[On Sundays, this blog explores intersections of life and work in “Sabbath.”]
Bill Moyers retired from his PBS show Bill Moyers Journal a couple of years ago. However, Moyers, now 77, has not retired. He is back with a new venture called Moyers & Company. Over the past years, he has also continued to write and give interviews.
Many on the right and some in the mushy middle condemn Moyers as a “liberal,” as if that label made someone not worth listening or respecting. Moyers, on the other hand, presents his ideas without insult or name-calling. If someone disagrees with his position, he listens and engages them in dialogue, a quality lacking in American politics and society today.
Moyers criticizes a political model of “winner take all” and argues that inequality is not simply the result of market forces, but political scheming. Are these positions liberal? Yes. But, unlike many of his critics, Moyers and his guests lay out ideas in clear language, not talking points and phony statistics. In another video essay, Moyers ponders the contemporary relevance of the folk singer Woody Guthrie.
In a time of simplified ideas and political campaigns based on finger-pointing TV commercials, Bill Moyers is a welcome antidote to the poison that threatens our democracy. He wants his audience to think about an issue and understand its full complexity. Agree with him or disagree, love him or hate him, Moyers offers his viewers real news, something we don’t get from corporate news readers.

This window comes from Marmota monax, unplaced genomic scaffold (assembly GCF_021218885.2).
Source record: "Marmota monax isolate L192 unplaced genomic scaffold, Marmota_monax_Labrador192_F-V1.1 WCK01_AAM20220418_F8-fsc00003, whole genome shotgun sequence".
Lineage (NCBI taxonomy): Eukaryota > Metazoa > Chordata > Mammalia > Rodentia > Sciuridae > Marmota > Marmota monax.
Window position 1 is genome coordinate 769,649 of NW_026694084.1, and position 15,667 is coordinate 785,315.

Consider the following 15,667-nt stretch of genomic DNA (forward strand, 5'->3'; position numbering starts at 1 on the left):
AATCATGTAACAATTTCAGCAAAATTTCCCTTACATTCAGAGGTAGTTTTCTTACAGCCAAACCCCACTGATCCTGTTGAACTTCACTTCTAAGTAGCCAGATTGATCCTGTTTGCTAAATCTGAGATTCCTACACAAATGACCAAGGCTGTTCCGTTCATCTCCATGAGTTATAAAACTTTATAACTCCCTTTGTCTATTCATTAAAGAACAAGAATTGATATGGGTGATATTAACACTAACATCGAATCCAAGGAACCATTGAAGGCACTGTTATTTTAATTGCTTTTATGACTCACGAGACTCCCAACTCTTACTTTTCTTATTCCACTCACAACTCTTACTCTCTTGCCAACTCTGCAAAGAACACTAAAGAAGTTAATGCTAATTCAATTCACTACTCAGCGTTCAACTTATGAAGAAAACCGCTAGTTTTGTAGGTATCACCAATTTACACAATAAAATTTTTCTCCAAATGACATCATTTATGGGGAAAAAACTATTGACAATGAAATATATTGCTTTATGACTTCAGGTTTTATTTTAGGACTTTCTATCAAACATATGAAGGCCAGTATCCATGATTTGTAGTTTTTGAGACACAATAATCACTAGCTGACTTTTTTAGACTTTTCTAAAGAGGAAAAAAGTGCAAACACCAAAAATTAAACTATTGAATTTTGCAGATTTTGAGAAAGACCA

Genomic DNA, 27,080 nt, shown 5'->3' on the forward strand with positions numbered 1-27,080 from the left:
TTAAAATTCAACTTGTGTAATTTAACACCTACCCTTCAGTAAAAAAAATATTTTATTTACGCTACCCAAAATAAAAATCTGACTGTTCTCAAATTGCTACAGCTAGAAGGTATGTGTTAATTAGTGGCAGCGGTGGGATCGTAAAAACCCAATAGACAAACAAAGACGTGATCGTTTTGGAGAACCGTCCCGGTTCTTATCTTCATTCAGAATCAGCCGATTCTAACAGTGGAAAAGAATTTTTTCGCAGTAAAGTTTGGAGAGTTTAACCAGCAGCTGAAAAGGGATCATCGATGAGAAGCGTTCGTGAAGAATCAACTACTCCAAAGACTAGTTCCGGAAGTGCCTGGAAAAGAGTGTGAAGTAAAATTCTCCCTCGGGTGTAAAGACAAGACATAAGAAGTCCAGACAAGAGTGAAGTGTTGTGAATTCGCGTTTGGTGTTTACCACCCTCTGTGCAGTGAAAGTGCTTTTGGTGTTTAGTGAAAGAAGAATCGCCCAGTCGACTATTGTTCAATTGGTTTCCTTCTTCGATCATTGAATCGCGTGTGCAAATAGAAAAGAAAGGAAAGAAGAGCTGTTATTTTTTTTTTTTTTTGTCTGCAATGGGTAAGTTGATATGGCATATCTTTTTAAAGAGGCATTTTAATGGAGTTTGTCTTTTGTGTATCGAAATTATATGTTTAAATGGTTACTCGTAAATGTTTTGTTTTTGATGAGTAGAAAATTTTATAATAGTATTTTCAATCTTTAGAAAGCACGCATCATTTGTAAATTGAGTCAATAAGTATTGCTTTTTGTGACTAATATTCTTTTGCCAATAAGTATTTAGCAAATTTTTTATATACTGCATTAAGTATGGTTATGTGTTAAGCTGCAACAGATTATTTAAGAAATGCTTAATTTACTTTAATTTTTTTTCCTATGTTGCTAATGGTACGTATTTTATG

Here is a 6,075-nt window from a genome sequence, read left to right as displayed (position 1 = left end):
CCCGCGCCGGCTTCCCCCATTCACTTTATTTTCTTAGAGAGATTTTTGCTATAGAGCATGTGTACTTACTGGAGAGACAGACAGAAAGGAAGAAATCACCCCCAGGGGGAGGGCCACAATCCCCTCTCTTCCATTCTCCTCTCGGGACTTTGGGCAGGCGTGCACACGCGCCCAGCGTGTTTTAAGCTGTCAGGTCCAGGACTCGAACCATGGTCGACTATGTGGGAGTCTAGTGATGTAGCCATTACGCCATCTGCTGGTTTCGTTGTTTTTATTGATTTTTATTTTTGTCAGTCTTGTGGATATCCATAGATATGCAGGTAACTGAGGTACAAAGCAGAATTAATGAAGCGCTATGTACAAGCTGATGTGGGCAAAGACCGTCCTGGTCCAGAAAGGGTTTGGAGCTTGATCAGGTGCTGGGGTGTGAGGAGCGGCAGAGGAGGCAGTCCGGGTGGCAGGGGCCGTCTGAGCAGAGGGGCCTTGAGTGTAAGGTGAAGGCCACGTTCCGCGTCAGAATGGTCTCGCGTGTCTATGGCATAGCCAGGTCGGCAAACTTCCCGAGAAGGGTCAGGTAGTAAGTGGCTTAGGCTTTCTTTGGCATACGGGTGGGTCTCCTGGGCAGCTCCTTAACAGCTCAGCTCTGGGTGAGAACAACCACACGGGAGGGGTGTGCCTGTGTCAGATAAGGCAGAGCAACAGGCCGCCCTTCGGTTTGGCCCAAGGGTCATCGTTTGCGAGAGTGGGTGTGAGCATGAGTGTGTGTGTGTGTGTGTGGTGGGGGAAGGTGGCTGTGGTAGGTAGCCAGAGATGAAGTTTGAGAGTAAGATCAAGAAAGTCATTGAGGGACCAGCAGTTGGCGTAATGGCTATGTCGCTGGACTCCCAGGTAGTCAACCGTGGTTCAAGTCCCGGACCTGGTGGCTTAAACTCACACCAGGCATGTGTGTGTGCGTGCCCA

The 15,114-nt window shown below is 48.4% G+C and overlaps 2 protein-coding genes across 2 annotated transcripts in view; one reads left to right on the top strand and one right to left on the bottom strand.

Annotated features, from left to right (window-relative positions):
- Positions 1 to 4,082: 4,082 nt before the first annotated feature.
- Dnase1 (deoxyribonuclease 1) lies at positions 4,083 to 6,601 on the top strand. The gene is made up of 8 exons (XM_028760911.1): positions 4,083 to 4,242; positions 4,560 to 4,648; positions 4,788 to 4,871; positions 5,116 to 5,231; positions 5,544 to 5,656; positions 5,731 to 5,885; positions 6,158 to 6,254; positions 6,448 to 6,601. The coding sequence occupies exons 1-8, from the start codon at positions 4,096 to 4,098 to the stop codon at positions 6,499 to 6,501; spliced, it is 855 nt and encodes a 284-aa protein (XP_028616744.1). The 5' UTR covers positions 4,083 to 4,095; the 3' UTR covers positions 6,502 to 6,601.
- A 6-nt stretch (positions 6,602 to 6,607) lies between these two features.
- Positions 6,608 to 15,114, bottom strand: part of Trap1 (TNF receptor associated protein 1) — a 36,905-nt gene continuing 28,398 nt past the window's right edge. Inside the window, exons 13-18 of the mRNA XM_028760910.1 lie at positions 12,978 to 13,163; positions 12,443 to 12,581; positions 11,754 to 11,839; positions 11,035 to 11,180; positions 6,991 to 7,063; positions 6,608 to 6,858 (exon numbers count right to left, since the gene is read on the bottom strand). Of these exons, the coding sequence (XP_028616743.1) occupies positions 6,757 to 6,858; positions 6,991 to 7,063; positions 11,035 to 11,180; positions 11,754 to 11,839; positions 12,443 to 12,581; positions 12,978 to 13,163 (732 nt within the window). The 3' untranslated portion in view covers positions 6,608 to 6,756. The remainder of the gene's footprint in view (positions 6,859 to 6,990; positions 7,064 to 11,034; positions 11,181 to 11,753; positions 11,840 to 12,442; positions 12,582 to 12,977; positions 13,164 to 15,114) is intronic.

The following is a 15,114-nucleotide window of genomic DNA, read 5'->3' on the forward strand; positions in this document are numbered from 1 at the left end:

When Bill Moyers left PBS, American lost an important voice. Now that he is back on TV and the Internet, we have more ways to engage with this interesting thinker. That’s a good thing to do on the Sabbath – Think about how to make life better for others and how to live a better life.
[On Sundays, this blog explores different perspectives on work in “Sabbath.”]
Listening, Talking, and Exploring
We were a Twitter society long before the first tweet was posted. Newspaper articles and TV news stories have grown shorter, and they are written in language for a lower and lower grade level. We read headlines instead of stories. The spin is much easier to understand than a story with multiple levels of meaning.
Thank God (or Al Gore) for the Internet. It is possible to access great interviews and lectures that entertainment TV will not touch. Some might ask, “What about PBS?” The focus of PBS is corporate and mainstream. To replace Bill Moyers with an insider like Jon Meachem is a big bow to conventional wisdom. Similarly, Charlie Rose is a great interviewer, but his guests are the same crowd saying the same things. The one exception on PBS is Tavis Smiley. Anyone who thinks that Tavis only talks about race would be sadly mistaken. Sometimes he talks too much about Tavis, but that is a small flaw in an otherwise wonderful exchange of ideas.
We in Chicago were lucky for many years to have had Studs Terkel talking with artists and authors on WFMT. Some of those interviews are available through the Chicago History Museum. What I always enjoyed about Studs was the enthusiasm he brought to any topic. Like a great teacher, he drew his listeners into new ways of thinking, something we have too little of today.